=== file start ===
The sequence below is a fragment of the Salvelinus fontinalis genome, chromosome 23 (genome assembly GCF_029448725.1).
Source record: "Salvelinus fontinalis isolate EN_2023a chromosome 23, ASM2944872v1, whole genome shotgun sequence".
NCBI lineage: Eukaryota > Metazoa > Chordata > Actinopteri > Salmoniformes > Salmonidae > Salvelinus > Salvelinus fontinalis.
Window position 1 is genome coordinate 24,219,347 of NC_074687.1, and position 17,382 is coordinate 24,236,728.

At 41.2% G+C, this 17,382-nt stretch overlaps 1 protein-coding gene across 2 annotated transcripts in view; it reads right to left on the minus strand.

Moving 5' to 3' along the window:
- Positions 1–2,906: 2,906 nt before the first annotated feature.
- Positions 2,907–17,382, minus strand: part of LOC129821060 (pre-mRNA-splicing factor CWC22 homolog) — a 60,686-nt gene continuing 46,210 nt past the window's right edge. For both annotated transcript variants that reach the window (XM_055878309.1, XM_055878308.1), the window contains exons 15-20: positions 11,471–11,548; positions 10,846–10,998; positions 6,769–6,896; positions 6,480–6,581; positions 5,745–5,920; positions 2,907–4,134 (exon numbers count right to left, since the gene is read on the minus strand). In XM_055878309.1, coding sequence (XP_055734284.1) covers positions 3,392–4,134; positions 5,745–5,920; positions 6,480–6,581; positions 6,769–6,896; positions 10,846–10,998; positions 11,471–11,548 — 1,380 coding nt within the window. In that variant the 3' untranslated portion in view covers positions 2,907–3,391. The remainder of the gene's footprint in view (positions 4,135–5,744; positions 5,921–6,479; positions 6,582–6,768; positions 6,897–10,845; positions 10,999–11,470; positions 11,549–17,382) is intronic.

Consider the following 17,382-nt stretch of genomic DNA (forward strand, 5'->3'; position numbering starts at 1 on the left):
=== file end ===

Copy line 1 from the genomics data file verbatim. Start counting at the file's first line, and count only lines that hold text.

The sequence below is a fragment of the Salvelinus fontinalis genome, chromosome 23 (genome assembly GCF_029448725.1).